Feds Want Idaho Water for Salmonby Rocky Barker
The Idaho Statesman, June 8, 2001
Idaho Power: Flushing fish will hurt consumers
A federal agency wants Idaho Power Co. to flush a third of the water in Brownlee Reservoir downriver before the end of July to aid endangered fall chinook salmon.
If federal dam regulators agree, electricity rates for Idaho Power's 384,000 customers could soar even higher this year. The National Marine Fisheries Service said the water is needed to increase drought-reduced flows for the late migrating chinook.
"NMFS wants to boost our customers' rates by taking control of the Hells Canyon project and running it for fish without regard for the energy needs of Idaho," said John Prescott, Idaho Power vice president of generation.
Fisheries officials say Idaho Power would not be flushing significantly more water than it has during the last five years for salmon.
"It's a little more front-loaded to July," said Ritchie Graves, a fisheries service biologist.
The big difference is that Idaho Power used to be reimbursed for flushing water for salmon. The fisheries service wants the Federal Energy Regulatory Commission, the agency that licenses Idaho Power's dams, to order the flush without compensation.
Even though record numbers of adult hatchery salmon are returning to Idaho this year, drought conditions are seriously impeding the migration of juvenile salmon to the Pacific. That means that the number of wild salmon expected to return in two and three years could be back to the critically low numbers experienced in the mid-1990s.
"Some stocks are in dire straits, and low outmigration survival would put them at an increased risk of extinction," wrote Brian Brown, the fisheries service's assistant regional administrator.
The fisheries service wants Idaho Power to release 360,000 acre-feet of water from Brownlee for salmon. An acre-foot is the amount of water that would flood an acre of land one foot deep. The total amount would be enough water to flush a toilet 29.3 billion times.
Because the company still will be able to produce electricity with the water when it is released, the impact on electric rates is still unknown.
Idaho Power was granted an average 25 percent rate increase in May because of low water and rising wholesale prices.
Idaho Power and state government officials challenge the idea that releasing reservoir water helps salmon. They say it's a drop in the bucket compared with the natural flows of the river, even in a drought year.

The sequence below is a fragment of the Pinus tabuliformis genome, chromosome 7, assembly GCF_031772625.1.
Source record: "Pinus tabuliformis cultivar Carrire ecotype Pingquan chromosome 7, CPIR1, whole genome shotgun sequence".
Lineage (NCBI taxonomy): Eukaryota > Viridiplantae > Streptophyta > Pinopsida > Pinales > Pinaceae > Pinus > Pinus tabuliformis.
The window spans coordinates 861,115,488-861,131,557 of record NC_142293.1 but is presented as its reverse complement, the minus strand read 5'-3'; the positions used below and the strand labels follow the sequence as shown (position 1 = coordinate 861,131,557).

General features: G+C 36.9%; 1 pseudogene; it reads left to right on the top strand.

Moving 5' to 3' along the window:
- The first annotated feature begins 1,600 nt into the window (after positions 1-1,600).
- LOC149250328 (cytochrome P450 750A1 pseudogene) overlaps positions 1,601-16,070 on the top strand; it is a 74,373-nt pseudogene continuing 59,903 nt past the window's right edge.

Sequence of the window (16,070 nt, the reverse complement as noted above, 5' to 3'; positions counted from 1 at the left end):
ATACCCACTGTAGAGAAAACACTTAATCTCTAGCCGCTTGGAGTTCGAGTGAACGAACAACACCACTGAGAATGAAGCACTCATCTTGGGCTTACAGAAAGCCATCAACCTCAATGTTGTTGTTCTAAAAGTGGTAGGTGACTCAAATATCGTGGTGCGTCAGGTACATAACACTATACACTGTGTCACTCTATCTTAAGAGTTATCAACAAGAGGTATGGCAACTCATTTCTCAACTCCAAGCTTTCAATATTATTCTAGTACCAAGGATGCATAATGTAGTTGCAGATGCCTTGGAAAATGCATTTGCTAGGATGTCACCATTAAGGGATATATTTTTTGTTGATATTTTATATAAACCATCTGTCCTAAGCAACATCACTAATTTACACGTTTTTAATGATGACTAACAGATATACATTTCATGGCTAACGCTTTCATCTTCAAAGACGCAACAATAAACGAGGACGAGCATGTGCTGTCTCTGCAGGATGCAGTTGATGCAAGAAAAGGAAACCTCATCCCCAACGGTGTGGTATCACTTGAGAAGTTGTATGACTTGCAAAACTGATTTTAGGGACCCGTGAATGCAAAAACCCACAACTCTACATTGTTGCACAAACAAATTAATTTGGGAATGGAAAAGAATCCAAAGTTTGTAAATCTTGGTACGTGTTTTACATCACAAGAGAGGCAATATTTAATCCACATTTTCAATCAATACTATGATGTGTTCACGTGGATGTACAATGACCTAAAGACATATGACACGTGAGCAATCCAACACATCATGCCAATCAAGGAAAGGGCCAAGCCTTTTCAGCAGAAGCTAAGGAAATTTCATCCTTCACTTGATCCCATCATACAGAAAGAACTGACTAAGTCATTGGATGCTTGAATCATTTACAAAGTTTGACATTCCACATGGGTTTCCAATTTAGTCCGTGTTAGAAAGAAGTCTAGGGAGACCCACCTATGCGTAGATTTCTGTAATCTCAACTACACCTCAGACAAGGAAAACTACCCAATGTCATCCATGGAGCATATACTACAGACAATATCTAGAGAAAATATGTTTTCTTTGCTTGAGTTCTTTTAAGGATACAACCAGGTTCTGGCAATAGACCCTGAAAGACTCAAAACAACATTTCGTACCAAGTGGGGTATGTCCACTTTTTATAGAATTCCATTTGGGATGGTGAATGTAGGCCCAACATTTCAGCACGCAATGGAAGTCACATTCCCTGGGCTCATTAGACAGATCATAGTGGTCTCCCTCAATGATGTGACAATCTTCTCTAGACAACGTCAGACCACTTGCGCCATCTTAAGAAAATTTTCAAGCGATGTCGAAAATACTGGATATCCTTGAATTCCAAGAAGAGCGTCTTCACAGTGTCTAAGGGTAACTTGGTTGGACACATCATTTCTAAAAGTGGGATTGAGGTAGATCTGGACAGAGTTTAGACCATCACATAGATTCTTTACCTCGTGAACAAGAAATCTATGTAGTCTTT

The fisheries service scientists say their research shows benefits for both spring-summer and fall chinook. But fall chinook show the most benefit because flows are especially low in the summer, and water temperatures are higher when the fall chinook migrate beginning in early July.
Earlier this spring, the Independent Science Advisory Board, funded by Congress, said more studies were needed to determine the extent of benefits from augmenting river flows from Idaho reservoirs. But they supported continued flushes for fall chinook.
"Higher flow appears to benefit survival, whatever the actual cause," they wrote in their report.
Idaho political leaders oppose any unilateral federal control over Idaho water. Sen. Mike Crapo has asked U.S. Commerce Secretary Donald Evans to withdraw the fisheries service request. Evans has authority over the fisheries service.
FERC would violate state water law and "willing buyer, willing seller" provisions already agreed upon by federal officials, Crapo said.
"NMFS' approach is unconscionable and must be quickly corrected," the Idaho Republican said.
Mark Robinson, director of FERC's office of energy projects, asked both the fisheries service and Idaho Power for more information before the commission rules on the request. Idaho Power challenges the agencies' authority to reopen its current license and order the flush.
The license for the Hells Canyon dams expires in 2005. Idaho Power is preparing its application for a new license.
The complex includes Brownlee, Oxbow and Hells Canyon dams. Together the dams produce 737 megawatts of electricity annually, enough for 464,000 homes.
Salmon are an icon of the wild character of the Pacific Northwest and still provide economic benefits to fishermen and related businesses and spiritual sustenance to the region's Indians.
Idaho Power officials said the salmon's migration problems are caused by the four lower Snake dams in Washington. Federal officials chose not to propose breaching those four dams in December.
Idaho Power's dams cut off migration to 90 percent of the fall chinook's historic habitat in the late 1950s. But the company has offset those losses with hatcheries and by keeping fall and winter flows stable below the dams to protect salmon eggs.
"Now NMFS wants our customers to also pay for the impact the four lower Snake federal dams have had on migrating fish, without clear evidence that Idaho's water would even help their situation," Prescott said. "We think the federal government should fix its own problems and quit trying to raid Idaho's water."
What this means to Idaho Power customers If approved, the flush of water in July could mean higher electric rates.
What it means to salmon Increased river flows aid the migration to the ocean for fall chinook salmon.
Company Opposes Fisheries Service Attempt To Grab Idaho Water, Idaho Power press release
Idaho Power Co.
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